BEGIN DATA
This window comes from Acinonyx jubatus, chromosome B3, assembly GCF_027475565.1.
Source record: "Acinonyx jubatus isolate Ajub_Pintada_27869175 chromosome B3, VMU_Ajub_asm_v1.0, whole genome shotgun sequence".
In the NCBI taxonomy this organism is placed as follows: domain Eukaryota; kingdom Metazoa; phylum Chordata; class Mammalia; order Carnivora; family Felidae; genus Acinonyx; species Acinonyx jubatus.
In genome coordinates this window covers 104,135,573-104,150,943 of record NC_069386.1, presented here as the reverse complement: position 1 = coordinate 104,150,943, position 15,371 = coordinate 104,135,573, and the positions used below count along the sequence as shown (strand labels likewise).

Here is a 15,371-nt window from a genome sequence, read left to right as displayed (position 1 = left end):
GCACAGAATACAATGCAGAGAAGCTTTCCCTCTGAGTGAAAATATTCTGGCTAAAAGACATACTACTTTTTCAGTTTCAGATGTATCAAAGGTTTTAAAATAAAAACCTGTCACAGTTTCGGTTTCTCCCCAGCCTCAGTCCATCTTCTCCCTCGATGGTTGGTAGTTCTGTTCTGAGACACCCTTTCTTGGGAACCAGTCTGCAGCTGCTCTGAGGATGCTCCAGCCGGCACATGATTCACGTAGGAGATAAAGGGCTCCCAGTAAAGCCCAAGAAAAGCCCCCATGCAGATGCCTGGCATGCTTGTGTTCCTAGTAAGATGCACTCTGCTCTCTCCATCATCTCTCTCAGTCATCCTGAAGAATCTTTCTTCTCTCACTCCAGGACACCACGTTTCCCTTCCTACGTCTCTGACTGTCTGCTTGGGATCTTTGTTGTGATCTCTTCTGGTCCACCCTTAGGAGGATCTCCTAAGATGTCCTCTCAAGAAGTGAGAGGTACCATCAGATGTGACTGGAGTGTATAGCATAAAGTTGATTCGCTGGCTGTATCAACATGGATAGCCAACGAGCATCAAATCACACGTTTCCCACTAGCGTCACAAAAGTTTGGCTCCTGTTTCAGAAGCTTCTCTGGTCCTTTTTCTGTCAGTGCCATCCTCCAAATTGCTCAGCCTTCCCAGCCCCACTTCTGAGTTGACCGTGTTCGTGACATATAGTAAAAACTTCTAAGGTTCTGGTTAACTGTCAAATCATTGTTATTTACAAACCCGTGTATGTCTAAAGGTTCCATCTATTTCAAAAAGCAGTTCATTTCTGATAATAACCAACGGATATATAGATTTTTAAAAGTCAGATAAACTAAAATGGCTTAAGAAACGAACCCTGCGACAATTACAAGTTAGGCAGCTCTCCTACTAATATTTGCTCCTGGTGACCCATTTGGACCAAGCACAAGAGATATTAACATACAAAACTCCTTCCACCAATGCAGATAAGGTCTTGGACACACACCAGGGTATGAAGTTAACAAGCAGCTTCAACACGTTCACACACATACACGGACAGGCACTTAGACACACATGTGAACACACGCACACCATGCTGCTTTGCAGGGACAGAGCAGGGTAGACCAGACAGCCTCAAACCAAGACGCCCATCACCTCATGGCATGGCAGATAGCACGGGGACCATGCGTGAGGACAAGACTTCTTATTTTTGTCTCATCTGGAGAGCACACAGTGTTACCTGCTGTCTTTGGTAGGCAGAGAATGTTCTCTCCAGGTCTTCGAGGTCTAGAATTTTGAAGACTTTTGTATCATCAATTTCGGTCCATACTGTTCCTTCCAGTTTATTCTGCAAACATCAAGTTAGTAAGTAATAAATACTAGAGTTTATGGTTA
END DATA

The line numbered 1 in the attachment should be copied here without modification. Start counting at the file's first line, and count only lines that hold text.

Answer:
This window comes from Acinonyx jubatus, chromosome B3, assembly GCF_027475565.1.